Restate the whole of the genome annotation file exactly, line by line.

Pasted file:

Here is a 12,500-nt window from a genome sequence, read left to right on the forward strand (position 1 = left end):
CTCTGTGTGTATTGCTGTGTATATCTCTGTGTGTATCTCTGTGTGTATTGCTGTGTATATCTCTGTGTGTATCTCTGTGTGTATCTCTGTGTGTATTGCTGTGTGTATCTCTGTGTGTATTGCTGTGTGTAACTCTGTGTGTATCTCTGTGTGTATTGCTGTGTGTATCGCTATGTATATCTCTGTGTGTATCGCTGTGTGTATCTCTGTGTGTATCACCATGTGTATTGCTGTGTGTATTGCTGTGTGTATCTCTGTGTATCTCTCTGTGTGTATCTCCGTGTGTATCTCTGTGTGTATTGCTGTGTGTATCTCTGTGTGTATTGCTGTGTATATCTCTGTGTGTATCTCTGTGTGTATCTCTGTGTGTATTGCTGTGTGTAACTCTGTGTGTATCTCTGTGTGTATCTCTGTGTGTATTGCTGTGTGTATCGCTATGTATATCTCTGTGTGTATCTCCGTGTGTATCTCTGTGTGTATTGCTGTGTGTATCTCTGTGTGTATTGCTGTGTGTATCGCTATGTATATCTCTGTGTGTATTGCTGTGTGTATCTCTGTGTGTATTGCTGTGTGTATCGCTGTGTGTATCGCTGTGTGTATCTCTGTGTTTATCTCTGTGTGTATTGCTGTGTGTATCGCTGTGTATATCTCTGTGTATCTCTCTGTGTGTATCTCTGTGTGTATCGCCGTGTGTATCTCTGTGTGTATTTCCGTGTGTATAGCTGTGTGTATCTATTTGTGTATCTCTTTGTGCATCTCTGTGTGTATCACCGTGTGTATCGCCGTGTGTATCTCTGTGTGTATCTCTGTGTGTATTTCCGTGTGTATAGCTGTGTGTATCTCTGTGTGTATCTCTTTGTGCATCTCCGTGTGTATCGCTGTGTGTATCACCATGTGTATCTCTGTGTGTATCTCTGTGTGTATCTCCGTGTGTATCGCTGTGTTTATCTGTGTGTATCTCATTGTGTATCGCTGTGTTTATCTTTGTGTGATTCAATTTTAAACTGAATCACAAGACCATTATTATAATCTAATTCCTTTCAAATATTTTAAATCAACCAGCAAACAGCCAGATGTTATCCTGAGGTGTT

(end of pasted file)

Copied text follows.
Here is a 12,500-nt window from a genome sequence, read left to right on the forward strand (position 1 = left end):
CTCTGTGTGTATTGCTGTGTATATCTCTGTGTGTATCTCTGTGTGTATTGCTGTGTATATCTCTGTGTGTATCTCTGTGTGTATCTCTGTGTGTATTGCTGTGTGTATCTCTGTGTGTATTGCTGTGTGTAACTCTGTGTGTATCTCTGTGTGTATTGCTGTGTGTATCGCTATGTATATCTCTGTGTGTATCGCTGTGTGTATCTCTGTGTGTATCACCATGTGTATTGCTGTGTGTATTGCTGTGTGTATCTCTGTGTATCTCTCTGTGTGTATCTCCGTGTGTATCTCTGTGTGTATTGCTGTGTGTATCTCTGTGTGTATTGCTGTGTATATCTCTGTGTGTATCTCTGTGTGTATCTCTGTGTGTATTGCTGTGTGTAACTCTGTGTGTATCTCTGTGTGTATCTCTGTGTGTATTGCTGTGTGTATCGCTATGTATATCTCTGTGTGTATCTCCGTGTGTATCTCTGTGTGTATTGCTGTGTGTATCTCTGTGTGTATTGCTGTGTGTATCGCTATGTATATCTCTGTGTGTATTGCTGTGTGTATCTCTGTGTGTATTGCTGTGTGTATCGCTGTGTGTATCGCTGTGTGTATCTCTGTGTTTATCTCTGTGTGTATTGCTGTGTGTATCGCTGTGTATATCTCTGTGTATCTCTCTGTGTGTATCTCTGTGTGTATCGCCGTGTGTATCTCTGTGTGTATTTCCGTGTGTATAGCTGTGTGTATCTATTTGTGTATCTCTTTGTGCATCTCTGTGTGTATCACCGTGTGTATCGCCGTGTGTATCTCTGTGTGTATCTCTGTGTGTATTTCCGTGTGTATAGCTGTGTGTATCTCTGTGTGTATCTCTTTGTGCATCTCCGTGTGTATCGCTGTGTGTATCACCATGTGTATCTCTGTGTGTATCTCTGTGTGTATCTCCGTGTGTATCGCTGTGTTTATCTGTGTGTATCTCATTGTGTATCGCTGTGTTTATCTTTGTGTGATTCAATTTTAAACTGAATCACAAGACCATTATTATAATCTAATTCCTTTCAAATATTTTAAATCAACCAGCAAACAGCCAGATGTTATCCTGAGGTGTT